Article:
The scope of potential solutions might include things like internal enterprise location aware technology adapted for corporate campus contact tracing, wearables that alert workers who may be too close to each other, dashboards to manage and monitor protective processes, chatbots and AI to automate health status reports and apps that communicate policies based on where a user might be. Use cases are ever-evolving.

Our Healthy Together native apps and case management tools make it easy for companies to standardize their COVID-19 plans and facilitate clearing employees for their return to the office. It gives employers the important information they need to control transmission within their premises, while giving users full control over their data.

Privacy As A Policy

Through assessment, test coordination and result delivery, contact tracing and communication, the Healthy Together response system shortens the time from contagion and testing to self-isolation. If a positive test occurs, back-end integration allows Human Resources/Health Officials to expedite contact tracing and easily manage the status of employees.

Guided contact tracing features within the app let users give detailed information about where they’ve been and who they were in contact with while preserving their privacy. The survey can be done on their own time, leading to increased completion rates.  

The solution is connected to a securely hosted portal or data feed that supports contact tracers’ discovery and notification efforts. Information is saved only when a user has given permission. In fact, users always control their data. They choose what to share and when to delete. Overall, the data collected is limited to COVID-related health efforts. After 30-days, symptom checker information is anonymized and other information is permanently deleted. Of course, all data is secure and fully encrypted in transit and at rest.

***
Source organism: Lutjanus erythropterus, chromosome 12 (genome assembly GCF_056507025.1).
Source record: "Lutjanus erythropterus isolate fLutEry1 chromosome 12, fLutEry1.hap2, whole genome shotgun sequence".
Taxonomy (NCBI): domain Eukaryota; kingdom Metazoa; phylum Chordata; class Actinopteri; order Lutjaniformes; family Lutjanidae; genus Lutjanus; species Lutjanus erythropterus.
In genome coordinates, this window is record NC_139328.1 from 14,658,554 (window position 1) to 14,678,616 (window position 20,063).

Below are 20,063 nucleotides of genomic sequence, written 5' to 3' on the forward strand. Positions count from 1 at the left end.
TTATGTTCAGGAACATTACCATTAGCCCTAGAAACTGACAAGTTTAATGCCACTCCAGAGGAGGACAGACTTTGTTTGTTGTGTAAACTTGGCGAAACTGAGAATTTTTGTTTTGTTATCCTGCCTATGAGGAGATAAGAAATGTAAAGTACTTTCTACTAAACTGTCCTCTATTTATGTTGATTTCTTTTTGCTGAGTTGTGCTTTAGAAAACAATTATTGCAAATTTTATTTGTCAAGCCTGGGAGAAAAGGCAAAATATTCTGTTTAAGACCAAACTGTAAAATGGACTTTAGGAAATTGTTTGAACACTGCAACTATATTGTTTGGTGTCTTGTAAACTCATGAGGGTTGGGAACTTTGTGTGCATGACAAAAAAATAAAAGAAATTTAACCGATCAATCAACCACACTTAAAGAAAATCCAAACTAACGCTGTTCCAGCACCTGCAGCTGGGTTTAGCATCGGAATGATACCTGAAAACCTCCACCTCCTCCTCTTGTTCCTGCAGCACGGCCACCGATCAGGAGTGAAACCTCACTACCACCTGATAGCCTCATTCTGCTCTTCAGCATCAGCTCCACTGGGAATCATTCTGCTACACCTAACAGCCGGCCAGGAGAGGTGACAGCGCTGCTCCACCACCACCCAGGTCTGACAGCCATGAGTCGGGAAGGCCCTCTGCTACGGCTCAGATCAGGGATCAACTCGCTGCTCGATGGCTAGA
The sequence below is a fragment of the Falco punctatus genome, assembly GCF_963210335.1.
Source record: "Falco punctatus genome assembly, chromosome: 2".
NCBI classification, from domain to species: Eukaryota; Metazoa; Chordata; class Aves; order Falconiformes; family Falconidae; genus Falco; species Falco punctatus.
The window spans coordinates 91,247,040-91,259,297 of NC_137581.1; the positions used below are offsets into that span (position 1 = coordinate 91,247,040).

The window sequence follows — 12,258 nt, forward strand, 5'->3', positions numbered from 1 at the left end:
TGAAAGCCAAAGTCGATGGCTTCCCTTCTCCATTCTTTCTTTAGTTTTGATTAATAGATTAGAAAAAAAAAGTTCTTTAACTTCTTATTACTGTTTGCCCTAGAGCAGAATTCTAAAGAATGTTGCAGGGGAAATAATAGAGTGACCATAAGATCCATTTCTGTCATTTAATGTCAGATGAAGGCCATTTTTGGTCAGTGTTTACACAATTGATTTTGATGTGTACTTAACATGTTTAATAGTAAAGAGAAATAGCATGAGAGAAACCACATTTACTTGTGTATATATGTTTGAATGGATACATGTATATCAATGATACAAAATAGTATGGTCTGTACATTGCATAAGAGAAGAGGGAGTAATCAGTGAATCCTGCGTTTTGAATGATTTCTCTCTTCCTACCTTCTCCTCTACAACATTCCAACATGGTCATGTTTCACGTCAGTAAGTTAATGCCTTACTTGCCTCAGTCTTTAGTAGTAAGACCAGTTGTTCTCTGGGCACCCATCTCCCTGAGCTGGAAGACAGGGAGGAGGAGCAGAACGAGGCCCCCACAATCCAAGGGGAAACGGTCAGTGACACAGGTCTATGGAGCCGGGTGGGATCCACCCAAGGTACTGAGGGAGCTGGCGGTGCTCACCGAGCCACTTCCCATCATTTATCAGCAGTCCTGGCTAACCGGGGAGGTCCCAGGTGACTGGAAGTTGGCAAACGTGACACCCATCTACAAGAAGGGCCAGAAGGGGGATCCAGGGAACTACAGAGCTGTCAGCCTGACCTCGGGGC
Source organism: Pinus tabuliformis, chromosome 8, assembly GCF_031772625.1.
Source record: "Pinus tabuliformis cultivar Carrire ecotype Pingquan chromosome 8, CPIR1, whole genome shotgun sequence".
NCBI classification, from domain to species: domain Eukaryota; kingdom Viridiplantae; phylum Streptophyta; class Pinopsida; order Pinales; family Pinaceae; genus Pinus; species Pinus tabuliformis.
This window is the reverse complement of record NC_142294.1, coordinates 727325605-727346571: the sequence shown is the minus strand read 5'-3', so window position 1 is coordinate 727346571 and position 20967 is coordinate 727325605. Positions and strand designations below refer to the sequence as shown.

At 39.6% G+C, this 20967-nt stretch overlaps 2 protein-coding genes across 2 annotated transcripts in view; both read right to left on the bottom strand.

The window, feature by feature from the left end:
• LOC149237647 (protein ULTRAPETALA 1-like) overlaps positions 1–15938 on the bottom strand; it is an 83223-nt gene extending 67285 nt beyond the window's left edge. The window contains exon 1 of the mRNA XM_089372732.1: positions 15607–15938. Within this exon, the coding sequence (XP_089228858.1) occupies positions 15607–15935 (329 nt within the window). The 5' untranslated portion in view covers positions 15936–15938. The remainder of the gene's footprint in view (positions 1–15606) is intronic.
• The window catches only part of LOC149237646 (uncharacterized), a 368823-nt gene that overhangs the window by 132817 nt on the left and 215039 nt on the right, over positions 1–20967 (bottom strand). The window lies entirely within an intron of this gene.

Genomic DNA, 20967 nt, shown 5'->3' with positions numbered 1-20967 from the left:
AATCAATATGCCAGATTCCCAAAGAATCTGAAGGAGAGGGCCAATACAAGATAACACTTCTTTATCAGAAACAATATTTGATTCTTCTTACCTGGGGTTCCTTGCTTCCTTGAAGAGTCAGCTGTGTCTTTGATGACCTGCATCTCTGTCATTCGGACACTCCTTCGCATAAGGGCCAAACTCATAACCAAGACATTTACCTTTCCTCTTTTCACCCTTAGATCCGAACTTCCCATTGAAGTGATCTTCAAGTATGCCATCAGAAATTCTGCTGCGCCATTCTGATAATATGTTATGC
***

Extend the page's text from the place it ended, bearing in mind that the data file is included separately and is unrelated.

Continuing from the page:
A Clear Way to Clear Employees For Work

In the Healthy Together Passport, employees privately report how they’re feeling each day through a simple daily symptom checker that’s tailored to each organization. Once the assessment is done, an employee is either cleared for work or recommended for COVID-19 testing.

If needed, Healthy Together helps the individual find and schedule a test and delivers validated lab results directly in-app. Dynamic updates ensure testing center information is accurate. Daily assessments are saved for the user to track their status over time.

The Passport feature can be integrated with badging and other entry management systems and shows a clear status to the employer: green is cleared for work and red is high risk and urges isolation and medical attention.

Our system also facilitates timely communications to employees through custom, automated notifications and alerts.

Going Back to the Office Safely

Those who were fortunate to work remotely during these times are grateful, but it’s clear that many employees and employers alike are eager to return to their offices. Companies are keen to give them the opportunity but not without ensuring employee health and safety.

While some complications can’t be eased, the process of clearing people for the office must be effortless for employees to perform and the results easy for employers to understand. Simple technology tools and automation will make this possible and ultimately more effective.

The way forward is new to us all. Technology is making it less daunting.